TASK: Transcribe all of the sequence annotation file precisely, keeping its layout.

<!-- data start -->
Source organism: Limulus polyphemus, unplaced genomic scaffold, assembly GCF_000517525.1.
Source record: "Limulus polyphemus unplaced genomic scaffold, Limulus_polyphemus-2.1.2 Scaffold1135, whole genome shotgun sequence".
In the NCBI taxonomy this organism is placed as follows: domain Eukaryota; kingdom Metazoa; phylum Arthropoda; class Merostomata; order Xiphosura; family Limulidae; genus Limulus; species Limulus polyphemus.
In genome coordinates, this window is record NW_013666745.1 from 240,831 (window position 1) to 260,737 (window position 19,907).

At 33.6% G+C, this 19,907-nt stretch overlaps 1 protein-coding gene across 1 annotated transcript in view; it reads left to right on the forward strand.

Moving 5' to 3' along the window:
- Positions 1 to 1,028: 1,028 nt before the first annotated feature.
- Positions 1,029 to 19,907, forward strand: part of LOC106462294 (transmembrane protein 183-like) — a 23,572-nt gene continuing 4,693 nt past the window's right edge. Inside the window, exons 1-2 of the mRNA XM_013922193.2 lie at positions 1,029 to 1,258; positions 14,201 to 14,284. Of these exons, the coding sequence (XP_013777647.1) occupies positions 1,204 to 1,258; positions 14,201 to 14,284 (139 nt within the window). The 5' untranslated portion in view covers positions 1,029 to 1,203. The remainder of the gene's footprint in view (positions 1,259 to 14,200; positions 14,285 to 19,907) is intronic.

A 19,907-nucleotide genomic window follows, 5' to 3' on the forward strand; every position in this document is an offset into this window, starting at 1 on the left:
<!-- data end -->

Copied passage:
Source organism: Limulus polyphemus, unplaced genomic scaffold, assembly GCF_000517525.1.
Source record: "Limulus polyphemus unplaced genomic scaffold, Limulus_polyphemus-2.1.2 Scaffold1135, whole genome shotgun sequence".
In the NCBI taxonomy this organism is placed as follows: domain Eukaryota; kingdom Metazoa; phylum Arthropoda; class Merostomata; order Xiphosura; family Limulidae; genus Limulus; species Limulus polyphemus.
In genome coordinates, this window is record NW_013666745.1 from 240,831 (window position 1) to 260,737 (window position 19,907).

At 33.6% G+C, this 19,907-nt stretch overlaps 1 protein-coding gene across 1 annotated transcript in view; it reads left to right on the forward strand.

Moving 5' to 3' along the window:
- Positions 1 to 1,028: 1,028 nt before the first annotated feature.
- Positions 1,029 to 19,907, forward strand: part of LOC106462294 (transmembrane protein 183-like) — a 23,572-nt gene continuing 4,693 nt past the window's right edge. Inside the window, exons 1-2 of the mRNA XM_013922193.2 lie at positions 1,029 to 1,258; positions 14,201 to 14,284. Of these exons, the coding sequence (XP_013777647.1) occupies positions 1,204 to 1,258; positions 14,201 to 14,284 (139 nt within the window). The 5' untranslated portion in view covers positions 1,029 to 1,203. The remainder of the gene's footprint in view (positions 1,259 to 14,200; positions 14,285 to 19,907) is intronic.

A 19,907-nucleotide genomic window follows, 5' to 3' on the forward strand; every position in this document is an offset into this window, starting at 1 on the left: